Melbourne’s flagship tram for over 60 years
First built in 1923, W Class Trams were electric trams with over 750 made primarily in the Preston Workshops. A small number of W Class trams still operate on tourist routes such as the City Circle and as a Tramcar Restaurant and are classified by the National Trust of Australia. Replaced by modern, smoother, more efficient versions, the W Class tram remains as a cultural icon to Melbourne.
Cool retro design
I love the look of the trams; the quirky numbering style and the way the destination would roll over on the top panel. None of the all over advertising we see today on some trams; rather an all green with pale yellow window frames. And the interior is like something out of my grandmothers sitting room; rich red upholstery with timber edging with windows that rolled down - so cool.
Tourist and locals
As a tourist trams were a geat way to get around Melbourne and if you lived in Melbourne, they could get you across town or to work way faster than by foot. But you did have to hang on tight! When these “rattlers” as they are affectionately or aptly called, had a habit of jolting to a stop or start. My mother would always tell me to “hang on tight” but sometimes I didn’t and ended up on the floor! Because I couldn’t sit still; there were these awesome long bench seats to slide across with my brother - too much fun! It actually seems weird to get on a tram nowadays and it’s so smooth - it’s just not the same as the bone-jarring W Class trams. Yeh, okay they’re slow, there’s no air conditioning, there’s no low floor access, and they’re noisy but they are - Melbourne.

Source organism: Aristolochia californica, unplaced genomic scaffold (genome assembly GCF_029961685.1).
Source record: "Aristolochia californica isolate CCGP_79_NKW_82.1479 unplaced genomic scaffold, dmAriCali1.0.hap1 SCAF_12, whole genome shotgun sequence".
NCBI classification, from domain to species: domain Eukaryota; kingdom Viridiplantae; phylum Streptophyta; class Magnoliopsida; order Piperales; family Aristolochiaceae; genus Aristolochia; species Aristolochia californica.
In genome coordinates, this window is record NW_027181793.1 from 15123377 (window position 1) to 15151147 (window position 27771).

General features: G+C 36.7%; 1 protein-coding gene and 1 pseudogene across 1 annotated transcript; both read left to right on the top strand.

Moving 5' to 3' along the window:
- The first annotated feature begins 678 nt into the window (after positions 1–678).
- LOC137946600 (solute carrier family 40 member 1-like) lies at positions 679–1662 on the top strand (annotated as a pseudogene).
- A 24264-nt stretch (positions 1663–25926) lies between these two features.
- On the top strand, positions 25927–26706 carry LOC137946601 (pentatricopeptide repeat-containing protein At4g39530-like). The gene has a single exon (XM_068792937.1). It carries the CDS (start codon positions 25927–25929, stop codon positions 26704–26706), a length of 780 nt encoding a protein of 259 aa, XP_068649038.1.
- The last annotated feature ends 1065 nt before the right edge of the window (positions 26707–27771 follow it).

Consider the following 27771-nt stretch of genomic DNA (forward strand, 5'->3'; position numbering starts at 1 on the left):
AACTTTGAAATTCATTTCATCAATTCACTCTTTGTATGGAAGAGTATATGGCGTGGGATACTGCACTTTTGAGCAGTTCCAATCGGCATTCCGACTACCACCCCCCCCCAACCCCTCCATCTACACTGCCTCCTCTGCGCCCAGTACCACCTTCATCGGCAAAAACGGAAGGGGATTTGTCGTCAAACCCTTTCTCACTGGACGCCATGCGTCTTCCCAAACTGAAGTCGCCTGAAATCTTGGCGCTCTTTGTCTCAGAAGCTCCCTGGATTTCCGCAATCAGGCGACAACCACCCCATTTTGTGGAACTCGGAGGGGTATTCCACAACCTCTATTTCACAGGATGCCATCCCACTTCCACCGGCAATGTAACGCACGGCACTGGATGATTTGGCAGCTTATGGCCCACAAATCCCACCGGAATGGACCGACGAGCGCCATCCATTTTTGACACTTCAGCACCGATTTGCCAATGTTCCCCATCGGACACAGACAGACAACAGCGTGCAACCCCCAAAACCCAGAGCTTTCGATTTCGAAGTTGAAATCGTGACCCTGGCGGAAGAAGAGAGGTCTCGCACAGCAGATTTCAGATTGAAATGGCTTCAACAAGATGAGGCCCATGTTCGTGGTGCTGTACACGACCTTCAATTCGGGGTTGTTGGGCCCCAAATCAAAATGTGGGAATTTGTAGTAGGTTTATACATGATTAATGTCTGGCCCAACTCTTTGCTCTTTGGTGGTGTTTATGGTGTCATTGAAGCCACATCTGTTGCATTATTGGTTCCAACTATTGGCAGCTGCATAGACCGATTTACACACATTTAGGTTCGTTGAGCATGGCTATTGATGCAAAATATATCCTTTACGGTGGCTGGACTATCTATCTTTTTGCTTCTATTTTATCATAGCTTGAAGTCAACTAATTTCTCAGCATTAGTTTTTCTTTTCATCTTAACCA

Melbourne has the most extensive tram network in the world but it seems we could capitalise more. Some cities in the US have aquired our W Class trams to enhance their cities character and personality but we have the history already; maybe we could do more to showcase our cultural history. Sydney is known for the Opera House and Harbour Bridge but trams are our most recognised and familiar icon. So why not invest to create a really cool historical fleet of older trams that visitors would love? There is the Melbourne Tram Museum in Hawthorn which is amazing; so worth a visit.
But I digress; I love the design, the history and the fact that apart from San Francisco’s trolley cars, we have a truly unique mode of transport.
And it’s why I love Melbourne!